Looking for new Solo Building tips/videos

Information and tips on building solo igloos.
Paul C
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Looking for new Solo Building tips/videos

Postby Paul C » Thu Jan 01, 2015 5:32 pm

I watch the CD and all of PineMartyn's videos (thank you for sharing those) but they seem to be about 2 years old. In reviewing posted comments there are additional hints and some specific places in the construction that need careful adjustments for the solo builder. It would be great if instead of hunting up the various sources, there would be one step-by-step pdf file or video putting them all together. Because, unfortunately, amazing but true, some people don't appreciate playing in the snow and I'm pretty sure this shelter building will be a solo endeavor for me.

I have a specific question about the ridge around the igloo. It looks like it isn't so much a built up ridge as it is you are digging out the snow around it and the "ridge" is actually at the floor level of the igloo. I wonder if it would be useful to make double thickness first layer walls so you could stand on the outside layer as you go up?

I read about creating the ramp by partially filling the form. With the "traditional" igloos I've built, I just made a circle of full sized blocks then used my saw to cut a ramp from three or four of them (it only hurt a little to cut perfectly good full sized blocks). Given estimates of 1/3rd and 2/3rd fills, Would it be just as easy/quick to make full sized blocks and just cut the ramp?

There seemed to be more concern about moving the form, because of pivoting, when one person is handling things. But I recall reading/hearing that the toggle was only necessary for the first layer to get the starting lean. I'm wondering if additional bracing arms going from the pole to the left/right edges of the interior wall would provide useful additional stability for the solo builder?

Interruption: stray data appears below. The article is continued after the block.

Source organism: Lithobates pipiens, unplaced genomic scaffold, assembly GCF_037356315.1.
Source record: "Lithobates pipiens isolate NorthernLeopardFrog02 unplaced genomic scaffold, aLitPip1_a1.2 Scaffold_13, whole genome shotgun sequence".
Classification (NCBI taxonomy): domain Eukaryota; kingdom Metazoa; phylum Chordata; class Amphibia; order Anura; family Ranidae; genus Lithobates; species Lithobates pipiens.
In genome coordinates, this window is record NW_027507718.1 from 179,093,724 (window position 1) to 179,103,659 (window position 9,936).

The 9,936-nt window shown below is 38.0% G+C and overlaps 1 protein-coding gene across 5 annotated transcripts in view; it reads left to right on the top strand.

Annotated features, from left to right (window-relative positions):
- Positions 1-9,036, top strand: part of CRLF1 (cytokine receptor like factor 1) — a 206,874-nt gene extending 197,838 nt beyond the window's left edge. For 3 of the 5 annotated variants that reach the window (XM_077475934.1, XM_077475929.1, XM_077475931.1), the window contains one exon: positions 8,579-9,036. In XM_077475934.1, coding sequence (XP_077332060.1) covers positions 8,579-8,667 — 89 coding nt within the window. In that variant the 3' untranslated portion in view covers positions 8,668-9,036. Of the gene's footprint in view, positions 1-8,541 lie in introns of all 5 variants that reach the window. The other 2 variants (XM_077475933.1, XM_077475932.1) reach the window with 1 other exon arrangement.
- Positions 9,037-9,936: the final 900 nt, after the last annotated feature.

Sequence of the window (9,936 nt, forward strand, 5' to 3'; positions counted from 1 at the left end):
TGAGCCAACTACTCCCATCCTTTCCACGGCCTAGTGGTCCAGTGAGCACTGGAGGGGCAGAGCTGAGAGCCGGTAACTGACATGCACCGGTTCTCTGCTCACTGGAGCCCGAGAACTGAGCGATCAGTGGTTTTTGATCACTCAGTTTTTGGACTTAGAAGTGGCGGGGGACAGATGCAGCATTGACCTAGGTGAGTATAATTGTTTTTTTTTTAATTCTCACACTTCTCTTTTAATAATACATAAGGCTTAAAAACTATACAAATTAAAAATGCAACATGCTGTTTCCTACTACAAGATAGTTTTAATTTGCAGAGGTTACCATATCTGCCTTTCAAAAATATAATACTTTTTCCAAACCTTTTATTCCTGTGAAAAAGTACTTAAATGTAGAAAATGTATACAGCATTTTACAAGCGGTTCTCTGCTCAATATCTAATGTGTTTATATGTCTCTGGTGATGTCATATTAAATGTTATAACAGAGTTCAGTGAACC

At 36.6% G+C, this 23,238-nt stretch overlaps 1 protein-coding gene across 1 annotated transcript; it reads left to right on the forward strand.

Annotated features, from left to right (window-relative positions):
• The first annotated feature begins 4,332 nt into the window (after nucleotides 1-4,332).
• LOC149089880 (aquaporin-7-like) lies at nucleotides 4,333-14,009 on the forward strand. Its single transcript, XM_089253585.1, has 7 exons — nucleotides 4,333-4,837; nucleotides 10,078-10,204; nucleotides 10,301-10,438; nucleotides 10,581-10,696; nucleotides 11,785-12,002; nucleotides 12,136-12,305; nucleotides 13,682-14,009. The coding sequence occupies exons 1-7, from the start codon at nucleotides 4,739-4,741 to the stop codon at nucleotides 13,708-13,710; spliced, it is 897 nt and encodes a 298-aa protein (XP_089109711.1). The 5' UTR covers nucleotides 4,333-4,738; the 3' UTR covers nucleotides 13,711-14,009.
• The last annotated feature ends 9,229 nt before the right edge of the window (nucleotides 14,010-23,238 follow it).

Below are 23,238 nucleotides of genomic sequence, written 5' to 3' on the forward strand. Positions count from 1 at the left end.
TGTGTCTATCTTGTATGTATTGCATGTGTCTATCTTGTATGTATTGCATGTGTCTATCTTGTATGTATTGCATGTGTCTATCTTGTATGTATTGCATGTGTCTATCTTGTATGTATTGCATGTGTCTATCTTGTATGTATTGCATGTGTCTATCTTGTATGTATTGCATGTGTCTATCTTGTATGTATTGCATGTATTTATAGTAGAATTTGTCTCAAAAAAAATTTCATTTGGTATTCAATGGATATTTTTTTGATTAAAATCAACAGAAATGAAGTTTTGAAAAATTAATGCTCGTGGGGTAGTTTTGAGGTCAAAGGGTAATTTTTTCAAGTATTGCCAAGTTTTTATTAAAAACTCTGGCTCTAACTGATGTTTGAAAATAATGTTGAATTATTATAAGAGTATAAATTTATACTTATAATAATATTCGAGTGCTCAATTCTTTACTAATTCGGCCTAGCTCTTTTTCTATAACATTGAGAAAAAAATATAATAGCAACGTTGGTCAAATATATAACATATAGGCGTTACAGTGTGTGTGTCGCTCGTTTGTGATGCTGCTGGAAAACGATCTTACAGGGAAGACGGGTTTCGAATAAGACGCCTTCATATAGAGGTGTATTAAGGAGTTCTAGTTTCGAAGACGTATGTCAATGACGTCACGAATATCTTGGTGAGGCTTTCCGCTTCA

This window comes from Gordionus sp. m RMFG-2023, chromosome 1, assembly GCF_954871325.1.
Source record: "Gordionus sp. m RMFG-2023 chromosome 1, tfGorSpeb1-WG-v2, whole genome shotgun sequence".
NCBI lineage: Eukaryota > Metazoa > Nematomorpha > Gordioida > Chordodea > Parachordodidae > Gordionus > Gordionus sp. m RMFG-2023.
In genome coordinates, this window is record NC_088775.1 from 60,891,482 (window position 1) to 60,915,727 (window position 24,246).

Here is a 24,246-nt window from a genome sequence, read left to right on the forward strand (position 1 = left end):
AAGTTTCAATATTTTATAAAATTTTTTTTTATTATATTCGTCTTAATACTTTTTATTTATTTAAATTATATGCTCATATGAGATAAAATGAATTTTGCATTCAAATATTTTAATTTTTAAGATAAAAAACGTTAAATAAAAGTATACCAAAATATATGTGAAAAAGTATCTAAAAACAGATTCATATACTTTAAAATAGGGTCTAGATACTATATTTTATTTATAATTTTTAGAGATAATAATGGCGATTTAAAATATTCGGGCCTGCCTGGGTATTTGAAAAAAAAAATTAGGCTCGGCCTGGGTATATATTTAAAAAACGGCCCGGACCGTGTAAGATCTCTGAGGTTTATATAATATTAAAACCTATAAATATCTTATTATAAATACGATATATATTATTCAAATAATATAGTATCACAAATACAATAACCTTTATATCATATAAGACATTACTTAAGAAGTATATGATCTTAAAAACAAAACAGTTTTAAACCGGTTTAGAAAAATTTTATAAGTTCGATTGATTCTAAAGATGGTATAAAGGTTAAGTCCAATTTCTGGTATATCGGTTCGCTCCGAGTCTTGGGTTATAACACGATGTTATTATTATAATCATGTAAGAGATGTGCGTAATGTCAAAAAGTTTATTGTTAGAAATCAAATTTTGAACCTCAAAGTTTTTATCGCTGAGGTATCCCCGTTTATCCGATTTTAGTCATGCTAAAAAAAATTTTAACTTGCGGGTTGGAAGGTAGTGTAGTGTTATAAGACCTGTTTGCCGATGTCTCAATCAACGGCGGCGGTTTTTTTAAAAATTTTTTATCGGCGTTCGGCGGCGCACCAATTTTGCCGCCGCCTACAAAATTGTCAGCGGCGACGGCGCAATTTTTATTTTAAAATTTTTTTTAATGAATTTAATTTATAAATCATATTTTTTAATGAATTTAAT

I haven't built a lot of igloos - three or four - and I used a shovel and snow saw. I packed down the sleeping platform and a "quarry" area I used for cutting blocks. I would cut a group of blocks, place them, then cut some more. As the top converged, I would cut blocks from my path inside the igloo and use those blocks inside. I was excited to see this tool and its promised uniformity of blocks and precision of lean/taper inward.

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Igloo Ed
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Re: Looking for new Solo Building tips/videos

Postby Igloo Ed » Thu Jan 01, 2015 9:00 pm

Paul C wrote:I watch the CD and all of PineMartyn's videos (thank you for sharing those) but they seem to be about 2 years old. In reviewing posted comments there are additional hints and some specific places in the construction that need careful adjustments for the solo builder. It would be great if instead of hunting up the various sources, there would be one step-by-step pdf file or video putting them all together. Because, unfortunately, amazing but true, some people don't appreciate playing in the snow and I'm pretty sure this shelter building will be a solo endeavor for me.

The solo building isn't that bad for some. I hear back from customers saying that their first build was a solo. I actually believe it is good to do it solo, so one can spot all the little things going on.
I've done quite a few solos but still learn little tricks. The fastest solo was a 7 footer in two hours with just about the perfect snowball snow and an 8 footer in 4 hours with good snow but not the sticky stuff.